Indian Journal of Dermatology
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Year : 2017  |  Volume : 62  |  Issue : 6  |  Page : 618-625

Cutaneous adverse drug reactions in a tertiary care teaching hospital in India: An intensive monitoring study

1 Department of Skin and VD, GMERS Medical College, Gotri, Vadodara, Gujarat, India
2 Department of Pharmacology, GMERS Medical College, Gotri, Vadodara, Gujarat, India

Correspondence Address:
Sejal Thakkar
Department of Skin and VD, GMERS Medical College, Gotri, Vadodoara - 390 021, Gujarat
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Source of Support: None, Conflict of Interest: None

DOI: 10.4103/ijd.IJD_703_16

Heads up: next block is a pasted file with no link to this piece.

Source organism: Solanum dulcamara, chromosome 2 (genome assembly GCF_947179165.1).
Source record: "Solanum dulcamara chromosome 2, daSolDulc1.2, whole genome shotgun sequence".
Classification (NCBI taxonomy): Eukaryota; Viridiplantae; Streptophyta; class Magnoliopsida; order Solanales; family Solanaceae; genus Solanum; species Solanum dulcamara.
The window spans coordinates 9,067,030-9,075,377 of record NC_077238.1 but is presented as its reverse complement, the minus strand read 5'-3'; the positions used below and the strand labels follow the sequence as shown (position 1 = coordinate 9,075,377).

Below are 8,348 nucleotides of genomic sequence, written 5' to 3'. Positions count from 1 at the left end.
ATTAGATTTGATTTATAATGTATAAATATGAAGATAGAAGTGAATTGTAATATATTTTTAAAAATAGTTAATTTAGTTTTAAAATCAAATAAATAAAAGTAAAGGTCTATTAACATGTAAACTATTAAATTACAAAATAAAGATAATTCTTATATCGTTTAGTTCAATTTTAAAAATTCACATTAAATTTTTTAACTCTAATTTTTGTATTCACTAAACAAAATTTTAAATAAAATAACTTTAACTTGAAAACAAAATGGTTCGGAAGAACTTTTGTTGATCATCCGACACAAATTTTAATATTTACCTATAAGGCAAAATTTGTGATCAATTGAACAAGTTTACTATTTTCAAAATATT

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Background: The epidemiological data based on intensive monitoring studies are limited for the cutaneous adverse drug reactions (CADRs) in terms of incidence. Most of earlier Indian studies focused only on types and causative drugs of CADRs. Aim: The aim of this study is to analyze the CADRs with reference to the incidence, its subgroup analysis, causative drugs, and other clinical characteristics in Indian population. Methodology: Intensive monitoring study was carried out over a period of 3 years in the dermatology outpatient and inpatient department. CADRs due to only systematically administered drugs were considered. The WHO definition for CADR, the WHO causality definitions, modified Schumock and Thornton's criteria for preventability, and International Conference on Harmonisation E2A guidelines for seriousness were considered. Incidence was expressed in percentage and its 95% confidence interval. The incidence was analyzed on basis of characteristics of study population and CADRs. Results: A total of 171 CADRs were observed from 37,623 patients. The CADR incidence was 0.45% (95% CI: 0.39–0.53). The incidence did not significantly differ in different age groups and gender. Commonly observed CADRs were maculopapular rash (23.98%), urticaria (21.64%), and fixed drug eruptions (FDEs) (18.13%). Antimicrobials (35.18%) and nonsteroidal anti-inflammatory drugs (NSAIDs) were suspected in all common CADRs. Anti-infective and NSAIDs were most commonly suspected drugs in overall CADRs, maculopapular rash, urticaria, FDEs, and erythema multiforme. The exact nature of drugs remained inaccessible in one-fourth cases due to use of the over-the-counter self-medications. The incidence of preventable and serious and fatal CADRs was 0.08% (95% CI: 0.05–0.11), 0.04% (95% CI: 0.02–0.06), and 0.003% (95% CI: 0.000–0.001), respectively. Conclusion: Ethnic characteristics should be considered while interpreting incidence from the international studies. The demographic characteristics of study population do not affect the incidence of CADRs. Indian patients should be sensitized about hazards of self-medications.

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